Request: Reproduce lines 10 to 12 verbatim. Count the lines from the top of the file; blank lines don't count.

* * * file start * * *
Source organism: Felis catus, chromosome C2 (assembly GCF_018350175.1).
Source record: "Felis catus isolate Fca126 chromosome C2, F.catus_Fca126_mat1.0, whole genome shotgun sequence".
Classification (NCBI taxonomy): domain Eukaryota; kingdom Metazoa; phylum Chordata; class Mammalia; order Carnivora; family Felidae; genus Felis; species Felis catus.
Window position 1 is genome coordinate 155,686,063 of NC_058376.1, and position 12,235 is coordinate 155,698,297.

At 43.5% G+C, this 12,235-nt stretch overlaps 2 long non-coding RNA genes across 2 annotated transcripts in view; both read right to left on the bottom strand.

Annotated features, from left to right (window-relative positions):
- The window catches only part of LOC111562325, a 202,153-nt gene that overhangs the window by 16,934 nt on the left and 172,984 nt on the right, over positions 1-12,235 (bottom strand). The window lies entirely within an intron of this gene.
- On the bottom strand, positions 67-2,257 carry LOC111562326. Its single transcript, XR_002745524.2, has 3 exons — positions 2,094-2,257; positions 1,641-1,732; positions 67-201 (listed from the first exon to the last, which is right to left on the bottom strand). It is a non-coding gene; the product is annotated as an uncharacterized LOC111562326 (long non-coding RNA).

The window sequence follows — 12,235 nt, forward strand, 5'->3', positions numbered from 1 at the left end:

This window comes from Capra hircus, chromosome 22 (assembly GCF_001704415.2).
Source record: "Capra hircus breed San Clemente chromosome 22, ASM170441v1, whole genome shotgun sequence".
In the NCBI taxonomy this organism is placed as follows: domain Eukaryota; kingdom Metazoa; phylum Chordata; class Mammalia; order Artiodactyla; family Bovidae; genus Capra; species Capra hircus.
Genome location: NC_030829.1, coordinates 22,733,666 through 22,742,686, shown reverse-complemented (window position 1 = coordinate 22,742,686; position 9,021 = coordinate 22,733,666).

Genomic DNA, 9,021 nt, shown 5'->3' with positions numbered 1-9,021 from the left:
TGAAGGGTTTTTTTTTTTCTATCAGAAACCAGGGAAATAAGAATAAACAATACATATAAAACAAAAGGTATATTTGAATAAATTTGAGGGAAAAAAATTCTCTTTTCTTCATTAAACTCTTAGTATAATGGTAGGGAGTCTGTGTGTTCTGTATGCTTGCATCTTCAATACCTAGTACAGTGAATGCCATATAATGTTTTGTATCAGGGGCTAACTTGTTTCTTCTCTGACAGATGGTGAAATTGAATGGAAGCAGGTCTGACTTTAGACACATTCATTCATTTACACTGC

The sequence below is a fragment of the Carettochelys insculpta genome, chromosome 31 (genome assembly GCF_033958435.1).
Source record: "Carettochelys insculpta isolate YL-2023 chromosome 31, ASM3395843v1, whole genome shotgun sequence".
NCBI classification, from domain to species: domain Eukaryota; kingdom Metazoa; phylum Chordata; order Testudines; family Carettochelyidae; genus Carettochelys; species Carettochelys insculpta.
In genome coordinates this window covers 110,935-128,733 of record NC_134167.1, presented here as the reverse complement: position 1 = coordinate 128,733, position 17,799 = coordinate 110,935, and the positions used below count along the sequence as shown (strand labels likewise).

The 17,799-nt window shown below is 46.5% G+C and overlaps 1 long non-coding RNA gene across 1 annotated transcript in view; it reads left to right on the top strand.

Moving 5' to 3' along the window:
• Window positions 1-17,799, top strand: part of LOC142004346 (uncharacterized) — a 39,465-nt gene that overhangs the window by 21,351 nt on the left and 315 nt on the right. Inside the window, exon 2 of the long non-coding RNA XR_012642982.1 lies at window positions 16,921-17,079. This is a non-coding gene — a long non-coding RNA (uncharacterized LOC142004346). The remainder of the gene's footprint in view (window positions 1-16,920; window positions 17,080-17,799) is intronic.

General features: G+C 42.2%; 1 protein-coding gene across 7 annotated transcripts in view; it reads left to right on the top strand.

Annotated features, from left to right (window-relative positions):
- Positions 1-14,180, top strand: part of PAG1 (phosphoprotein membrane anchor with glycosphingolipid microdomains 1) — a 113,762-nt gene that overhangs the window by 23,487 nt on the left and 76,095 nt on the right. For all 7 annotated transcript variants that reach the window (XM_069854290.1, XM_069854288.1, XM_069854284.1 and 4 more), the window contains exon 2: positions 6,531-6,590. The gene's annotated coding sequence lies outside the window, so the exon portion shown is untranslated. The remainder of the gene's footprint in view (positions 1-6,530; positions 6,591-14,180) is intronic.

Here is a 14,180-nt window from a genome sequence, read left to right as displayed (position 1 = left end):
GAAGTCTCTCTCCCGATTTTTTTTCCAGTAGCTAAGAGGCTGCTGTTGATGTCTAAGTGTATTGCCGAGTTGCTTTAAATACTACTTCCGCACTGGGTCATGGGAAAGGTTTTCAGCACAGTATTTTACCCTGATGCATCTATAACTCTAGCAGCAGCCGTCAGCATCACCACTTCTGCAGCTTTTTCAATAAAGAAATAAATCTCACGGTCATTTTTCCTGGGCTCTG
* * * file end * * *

This window comes from Capra hircus, chromosome 22 (assembly GCF_001704415.2).
Source record: "Capra hircus breed San Clemente chromosome 22, ASM170441v1, whole genome shotgun sequence".
In the NCBI taxonomy this organism is placed as follows: domain Eukaryota; kingdom Metazoa; phylum Chordata; class Mammalia; order Artiodactyla; family Bovidae; genus Capra; species Capra hircus.